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Guest Post – The New Long Tail: Platforms and the Rise of Mass Differentiation

Every so often a new way of conceiving markets emerges, and it dawns on participants that something has fundamentally changed. Chris Andersen wrote about the long tail in 2006 and suddenly we started to see, yes, there are long-tail markets and long-tail aggregators like Amazon who were redefining how business gets done. Today, there’s another super-concept out there, mass differentiation.

Mass differentiation should be on every company’s strategic radar. And mass differentiation is a major advantage of using platforms.

A few years ago mass customization enjoyed the same spot in the sun. In 1998 Fortune magazine called mass customization the organizing principle of the 21st century:

Mass customization is more than just a manufacturing process, logistics system or marketing strategy. It could well be the organizing principle of business in the next century, just as mass production was the organizing principle in this one.

Companies as diverse as BMW, Levis, Mattel and Dell adopted it. But a lot’s changed in the last 15 years.

In the past, customers have been satisfied with mass produced products – that’s how companies like Nike grew. But going forward what customers want is for a product to serve a variety of their needs, without compromise. Users want to elect themselves to a particular kind of profile and identity, not have enterprises do it for them. You, the market of one, create the product mix.

This is where mass differentiation stands apart from mass customization. Mass customization allowed customers to adapt a mass-produced product. But mass differentiation allows companies to serve many thousands of micro-markets from one platform. This new strategy is what’s driving the success of today’s leading companies.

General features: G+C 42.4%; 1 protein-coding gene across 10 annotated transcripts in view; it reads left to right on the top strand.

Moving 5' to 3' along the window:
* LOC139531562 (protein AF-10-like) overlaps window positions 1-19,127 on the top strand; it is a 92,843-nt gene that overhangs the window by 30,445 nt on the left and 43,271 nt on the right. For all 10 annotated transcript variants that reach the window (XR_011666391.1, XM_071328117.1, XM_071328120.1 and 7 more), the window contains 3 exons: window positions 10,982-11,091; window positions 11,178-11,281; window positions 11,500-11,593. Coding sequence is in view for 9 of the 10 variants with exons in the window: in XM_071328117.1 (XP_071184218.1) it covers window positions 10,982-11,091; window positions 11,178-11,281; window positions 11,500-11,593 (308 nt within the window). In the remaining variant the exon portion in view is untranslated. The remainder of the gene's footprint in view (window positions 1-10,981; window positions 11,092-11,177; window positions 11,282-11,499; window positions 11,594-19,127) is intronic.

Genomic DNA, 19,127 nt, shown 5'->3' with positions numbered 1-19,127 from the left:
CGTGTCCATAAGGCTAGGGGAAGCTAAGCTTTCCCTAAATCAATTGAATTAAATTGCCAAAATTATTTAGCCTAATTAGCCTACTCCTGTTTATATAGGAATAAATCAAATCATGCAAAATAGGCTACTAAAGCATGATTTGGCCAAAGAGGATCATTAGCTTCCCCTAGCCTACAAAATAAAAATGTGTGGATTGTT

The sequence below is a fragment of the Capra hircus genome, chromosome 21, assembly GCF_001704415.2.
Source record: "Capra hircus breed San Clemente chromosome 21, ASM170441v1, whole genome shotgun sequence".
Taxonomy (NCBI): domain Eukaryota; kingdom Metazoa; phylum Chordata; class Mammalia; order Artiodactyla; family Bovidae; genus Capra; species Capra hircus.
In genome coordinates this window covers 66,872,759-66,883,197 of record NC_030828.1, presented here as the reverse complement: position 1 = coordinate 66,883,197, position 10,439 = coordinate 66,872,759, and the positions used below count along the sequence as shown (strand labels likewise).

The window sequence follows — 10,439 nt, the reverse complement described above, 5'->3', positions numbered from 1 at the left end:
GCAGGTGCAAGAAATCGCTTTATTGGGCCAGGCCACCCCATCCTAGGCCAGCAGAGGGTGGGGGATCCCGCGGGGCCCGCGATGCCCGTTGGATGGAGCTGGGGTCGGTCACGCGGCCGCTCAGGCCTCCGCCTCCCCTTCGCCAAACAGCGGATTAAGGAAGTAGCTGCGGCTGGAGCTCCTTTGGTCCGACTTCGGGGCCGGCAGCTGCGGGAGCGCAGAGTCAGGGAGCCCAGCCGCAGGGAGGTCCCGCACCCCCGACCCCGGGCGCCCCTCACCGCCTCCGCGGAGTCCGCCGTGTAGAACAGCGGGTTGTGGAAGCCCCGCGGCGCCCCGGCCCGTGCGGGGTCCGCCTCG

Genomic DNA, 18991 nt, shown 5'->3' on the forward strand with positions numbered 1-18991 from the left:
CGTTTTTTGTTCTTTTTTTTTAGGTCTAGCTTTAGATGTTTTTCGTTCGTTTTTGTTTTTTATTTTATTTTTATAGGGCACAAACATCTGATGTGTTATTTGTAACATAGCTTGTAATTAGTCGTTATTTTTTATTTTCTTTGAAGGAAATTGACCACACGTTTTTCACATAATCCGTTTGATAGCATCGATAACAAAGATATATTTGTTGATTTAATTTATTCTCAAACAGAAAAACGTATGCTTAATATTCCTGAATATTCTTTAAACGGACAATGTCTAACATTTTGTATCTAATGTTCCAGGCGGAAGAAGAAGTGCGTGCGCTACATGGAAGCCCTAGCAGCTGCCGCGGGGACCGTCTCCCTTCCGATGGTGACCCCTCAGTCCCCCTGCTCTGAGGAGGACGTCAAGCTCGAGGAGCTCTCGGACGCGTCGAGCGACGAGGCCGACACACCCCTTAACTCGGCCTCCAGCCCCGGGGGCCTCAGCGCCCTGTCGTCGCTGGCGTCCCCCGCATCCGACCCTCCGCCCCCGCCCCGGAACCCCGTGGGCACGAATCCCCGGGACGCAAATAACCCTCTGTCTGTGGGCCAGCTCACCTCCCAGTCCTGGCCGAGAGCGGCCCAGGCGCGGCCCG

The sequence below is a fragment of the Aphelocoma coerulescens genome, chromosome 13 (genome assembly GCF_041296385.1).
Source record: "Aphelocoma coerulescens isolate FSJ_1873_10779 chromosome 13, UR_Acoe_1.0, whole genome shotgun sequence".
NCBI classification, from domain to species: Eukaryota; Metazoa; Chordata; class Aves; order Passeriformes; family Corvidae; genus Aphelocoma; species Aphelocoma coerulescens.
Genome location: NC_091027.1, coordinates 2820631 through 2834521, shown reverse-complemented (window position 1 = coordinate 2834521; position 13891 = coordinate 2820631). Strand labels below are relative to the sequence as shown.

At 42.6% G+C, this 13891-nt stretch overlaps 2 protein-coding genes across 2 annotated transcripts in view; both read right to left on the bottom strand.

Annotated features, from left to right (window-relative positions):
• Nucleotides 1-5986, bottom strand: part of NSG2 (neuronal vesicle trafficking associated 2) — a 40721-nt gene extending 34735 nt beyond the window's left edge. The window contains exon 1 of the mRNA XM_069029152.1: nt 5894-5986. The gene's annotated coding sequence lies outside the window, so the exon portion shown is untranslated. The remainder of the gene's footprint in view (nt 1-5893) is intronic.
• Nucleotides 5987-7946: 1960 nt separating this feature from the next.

Apple was one of the earliest to adopt it. With the iPhone, Apple didn’t create dozens of apps and try to market them to you, nor did it try to predict all the apps you might want. Instead it created a platform where hundreds of thousands of developers created hundreds of thousands of options for you. Apple knew this was a big part of the iPhone’s success. They identified as their phone’s key selling point, with their now ubiquitous tag line, “There’s an app for that.”

Since then, plenty of other companies have adopted mass differentiation with great success, including Google, Amazon and Salesforce – in fact anyone that has built a healthy development platform.

But it’s not just tech companies that are taking advantage of this new principle – even Nike has recognized the power of mass differentiation with its attempts to jumpstart the developer ecosystem around its Nike+ platform.

Forbes is another example. Forbes.com is the new online platform of Forbes magazine. One of the priorities at Forbes is to seek and serve new audiences. But that was almost impossible to do with their existing staff. Employee-journalists could never learn all the different slices of knowledge that audiences need – from APIs, to African entrepreneurs, to Hadoop and Nigerian telecom start-ups, game consoles and hardware modularization. Business today is too big a beat to staff up for.

But it is doable with a mass-differentiation strategy. The Forbes.com platform allows the magazine to give access to any number of specialists – about 1200 as of now. With 1200 people selected to address different narrow specializations, it is suddenly possible for a big brand to serve micro-markets.

That’s mass differentiation. And platforms are what make it possible. They enable big brands – and smaller companies – do what they couldn’t in the past: serve at the scale and scope the market needs.

It doesn’t matter if you are in software (apps), services, content or hardware. Mass differentiation is necessary. It’s the new long tail.

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